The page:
A week for the best of mainland Ecuador

This below 9 day itinerary is a good combination of some of the best things about mainland Ecuador – the old town of Quito; stepping back in time to a Lord of the Rings-style adventure around the Quliatoa Loop; a major challenge in summiting Cotopaxi; and getting to meet a range of local people along the way

 

Obviously, for many people Ecuador is all about the Galapagos Islands (see Island hoping through the main Galapagos Islands and Scuba diving at Wolf and Darwin Islands in the Galapagos for tips on these wonderful experiences).  But it also has some world-class experiences to be found on the mainland

Climbing to the summit of Cotopaxi Volcano

If you’re in Ecuador and keen for a challenge that doesn’t need a huge amount of preparation, climbing Cotopaxi is a great option.   1,000m / 3,280ft of elevation to climb up the volcano and glacier; 10 hours mainly in the dark with head torches, crampons, ropes and ice axes; -15˚C / 5˚F; and dealing with the altitude challenges of a volcano that reaches 5897m / 19,347ft.  Yep, that’ll do it

Some train for months for this, but if you’re fit, already partially acclimatised and determined, you can do this.  You’ll be rewarded (hopefully!) with world-class view across the valleys as far as Quito, an otherworldly experience through the glaciers and crater and, of course, a deserved feeling of accomplishment

Exploring the Lunar Valley and San Pedro de Atacama

There are a bunch of fun things to do when saying for one or two nights in San Pedro de Atacama.  In particular, you’ll want to visit the otherworldly Lunar Valley to see those gorgeous changes from reds and yellows to purples and pinks as the sun sets.  I’d also highly recommend taking advantage one evening of the best star gazing in the world by visiting one of the observatories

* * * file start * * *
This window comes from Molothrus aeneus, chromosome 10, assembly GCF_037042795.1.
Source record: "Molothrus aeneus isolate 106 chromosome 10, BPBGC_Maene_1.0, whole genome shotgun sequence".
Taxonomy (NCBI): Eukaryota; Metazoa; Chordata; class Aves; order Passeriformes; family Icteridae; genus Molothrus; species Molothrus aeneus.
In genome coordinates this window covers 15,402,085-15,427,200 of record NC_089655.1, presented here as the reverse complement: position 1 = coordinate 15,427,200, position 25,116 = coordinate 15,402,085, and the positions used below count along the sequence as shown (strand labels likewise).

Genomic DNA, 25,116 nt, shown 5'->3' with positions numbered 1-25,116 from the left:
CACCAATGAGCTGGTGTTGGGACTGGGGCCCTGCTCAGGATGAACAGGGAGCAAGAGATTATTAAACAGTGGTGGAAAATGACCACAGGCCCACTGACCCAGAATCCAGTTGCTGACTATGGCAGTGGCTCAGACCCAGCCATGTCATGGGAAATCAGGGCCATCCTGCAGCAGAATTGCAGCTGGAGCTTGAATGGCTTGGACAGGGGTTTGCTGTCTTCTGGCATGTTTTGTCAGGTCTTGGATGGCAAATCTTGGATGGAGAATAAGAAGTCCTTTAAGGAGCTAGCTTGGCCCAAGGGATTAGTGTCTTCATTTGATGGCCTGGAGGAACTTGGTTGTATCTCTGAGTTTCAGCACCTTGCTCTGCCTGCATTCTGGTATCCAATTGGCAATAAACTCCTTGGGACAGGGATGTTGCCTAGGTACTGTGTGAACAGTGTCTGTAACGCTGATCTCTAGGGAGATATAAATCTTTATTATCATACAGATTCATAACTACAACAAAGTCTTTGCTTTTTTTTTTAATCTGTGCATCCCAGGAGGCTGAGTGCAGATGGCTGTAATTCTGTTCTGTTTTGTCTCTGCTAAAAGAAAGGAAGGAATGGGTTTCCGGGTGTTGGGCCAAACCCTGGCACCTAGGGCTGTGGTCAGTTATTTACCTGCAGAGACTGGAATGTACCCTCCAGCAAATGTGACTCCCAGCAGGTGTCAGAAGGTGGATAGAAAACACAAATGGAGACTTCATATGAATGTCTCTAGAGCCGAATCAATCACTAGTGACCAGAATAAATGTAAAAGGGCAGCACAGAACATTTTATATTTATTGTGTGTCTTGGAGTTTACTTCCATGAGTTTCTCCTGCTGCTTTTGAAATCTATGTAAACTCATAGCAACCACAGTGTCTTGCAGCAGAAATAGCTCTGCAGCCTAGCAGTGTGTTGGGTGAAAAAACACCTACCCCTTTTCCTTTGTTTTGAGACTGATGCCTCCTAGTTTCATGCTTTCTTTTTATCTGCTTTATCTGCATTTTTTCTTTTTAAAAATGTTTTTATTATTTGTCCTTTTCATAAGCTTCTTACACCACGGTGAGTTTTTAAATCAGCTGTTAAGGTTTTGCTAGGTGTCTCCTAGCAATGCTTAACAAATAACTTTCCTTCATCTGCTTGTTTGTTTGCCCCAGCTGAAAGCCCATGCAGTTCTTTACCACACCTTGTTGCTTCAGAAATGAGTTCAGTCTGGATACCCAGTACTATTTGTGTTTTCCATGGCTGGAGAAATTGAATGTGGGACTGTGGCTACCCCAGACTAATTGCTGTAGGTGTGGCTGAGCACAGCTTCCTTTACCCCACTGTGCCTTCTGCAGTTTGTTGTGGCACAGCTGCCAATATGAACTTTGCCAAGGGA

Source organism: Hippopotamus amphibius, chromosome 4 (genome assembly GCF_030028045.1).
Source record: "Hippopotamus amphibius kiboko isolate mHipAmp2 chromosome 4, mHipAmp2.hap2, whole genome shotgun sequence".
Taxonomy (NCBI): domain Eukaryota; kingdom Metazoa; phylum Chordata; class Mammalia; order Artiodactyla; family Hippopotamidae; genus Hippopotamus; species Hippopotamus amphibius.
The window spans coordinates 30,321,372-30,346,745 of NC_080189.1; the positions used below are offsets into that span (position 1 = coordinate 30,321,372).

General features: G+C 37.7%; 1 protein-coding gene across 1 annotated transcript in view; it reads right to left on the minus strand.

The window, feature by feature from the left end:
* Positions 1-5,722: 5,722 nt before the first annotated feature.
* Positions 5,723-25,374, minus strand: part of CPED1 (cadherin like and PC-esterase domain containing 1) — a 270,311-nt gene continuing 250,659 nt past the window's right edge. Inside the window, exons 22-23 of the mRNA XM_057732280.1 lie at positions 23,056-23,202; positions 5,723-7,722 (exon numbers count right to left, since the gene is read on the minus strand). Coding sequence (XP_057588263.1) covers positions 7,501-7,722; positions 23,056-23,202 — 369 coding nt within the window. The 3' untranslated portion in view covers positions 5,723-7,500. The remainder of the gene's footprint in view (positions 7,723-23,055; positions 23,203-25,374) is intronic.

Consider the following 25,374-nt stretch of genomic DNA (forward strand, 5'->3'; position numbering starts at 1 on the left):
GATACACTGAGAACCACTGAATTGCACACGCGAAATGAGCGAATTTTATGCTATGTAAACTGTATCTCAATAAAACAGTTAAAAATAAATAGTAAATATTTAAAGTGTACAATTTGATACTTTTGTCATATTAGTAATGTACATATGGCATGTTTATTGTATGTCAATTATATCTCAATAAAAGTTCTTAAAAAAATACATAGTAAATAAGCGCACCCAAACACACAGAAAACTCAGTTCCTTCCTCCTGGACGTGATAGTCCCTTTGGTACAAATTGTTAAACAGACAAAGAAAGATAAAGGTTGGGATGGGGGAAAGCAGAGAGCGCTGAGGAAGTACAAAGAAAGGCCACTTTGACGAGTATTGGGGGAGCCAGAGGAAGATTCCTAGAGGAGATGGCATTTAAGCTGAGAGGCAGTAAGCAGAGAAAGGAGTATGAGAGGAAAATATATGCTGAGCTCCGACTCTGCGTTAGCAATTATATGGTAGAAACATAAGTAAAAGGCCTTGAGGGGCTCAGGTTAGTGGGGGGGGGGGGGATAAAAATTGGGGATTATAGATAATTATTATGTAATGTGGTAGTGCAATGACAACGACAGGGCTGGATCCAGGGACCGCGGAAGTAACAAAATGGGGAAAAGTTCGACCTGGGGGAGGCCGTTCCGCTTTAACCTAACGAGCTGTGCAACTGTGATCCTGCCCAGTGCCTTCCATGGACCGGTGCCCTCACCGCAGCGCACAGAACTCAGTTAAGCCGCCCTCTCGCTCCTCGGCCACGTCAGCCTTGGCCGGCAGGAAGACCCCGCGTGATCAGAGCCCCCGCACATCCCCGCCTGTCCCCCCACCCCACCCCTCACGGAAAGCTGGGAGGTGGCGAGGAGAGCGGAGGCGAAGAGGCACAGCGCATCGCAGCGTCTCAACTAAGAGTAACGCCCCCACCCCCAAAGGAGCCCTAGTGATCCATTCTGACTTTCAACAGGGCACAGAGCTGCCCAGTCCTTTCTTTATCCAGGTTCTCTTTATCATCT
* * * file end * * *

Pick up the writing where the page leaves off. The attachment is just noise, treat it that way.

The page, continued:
(You also must must must Take a 4WD tour from San Pedro de Atacama to the Bolivian Salt Flats so check out this entry for more details)

But it was San Pedro de Atacama itself that was the highlight for me.  It will just feel so different from anywhere you’ve been before that you’ll be kept happily entertained just wandering through the rock hard clay streets with their single floor adobe buildings and seeing the otherworldly red surroundings of volcanoes in the distance, all while appreciating the subtle adaptations the place has to make to survive in what is the driest place in the world (outside of the Poles).  If you have the time, its a great place to chill out, sample some of the surprisingly good restaurants and also to learn a bit about the pre-Spanish culture

 

Taking a 4WD tour from San Pedro de Atacama to the Bolivian Salt Flats

The Salt flats (Salar de Uyuni) are world famous, unique, big enough that you can avoid other tourists and so cool that you can just stand around in awe (see The Bolivian Salt Flats in Rainy Season entry for details on the Salt Flats themselves). But I’d also highly recommend taking the 4WD trip between Uyuni and San Pedro in the Atacama desert . . . in fact its kind of a must if visiting the Salt Flats because of the sheer stunning vistas in this part of the world.  The trip can be a long drive and don’t expect luxury, but seeing the AltiPlano is otherworldly and a world class adventure

2 weeks in Tonga, Fiji and Samoa

Moving from one spot of paradise to the next; super friendly people; picture perfect spots that scream “I want to go!”; and having some truly unforgettable adrenaline-throbbing moments by swimming with Humpback Whales and diving with the Tiger Sharks.  For sure Fiji, Tonga and Samoa are in the middle of nowhere, but this is a world class 2 weeks

Below I’ve given the itinerary we took and the links to the individual entries on each of the travel experiences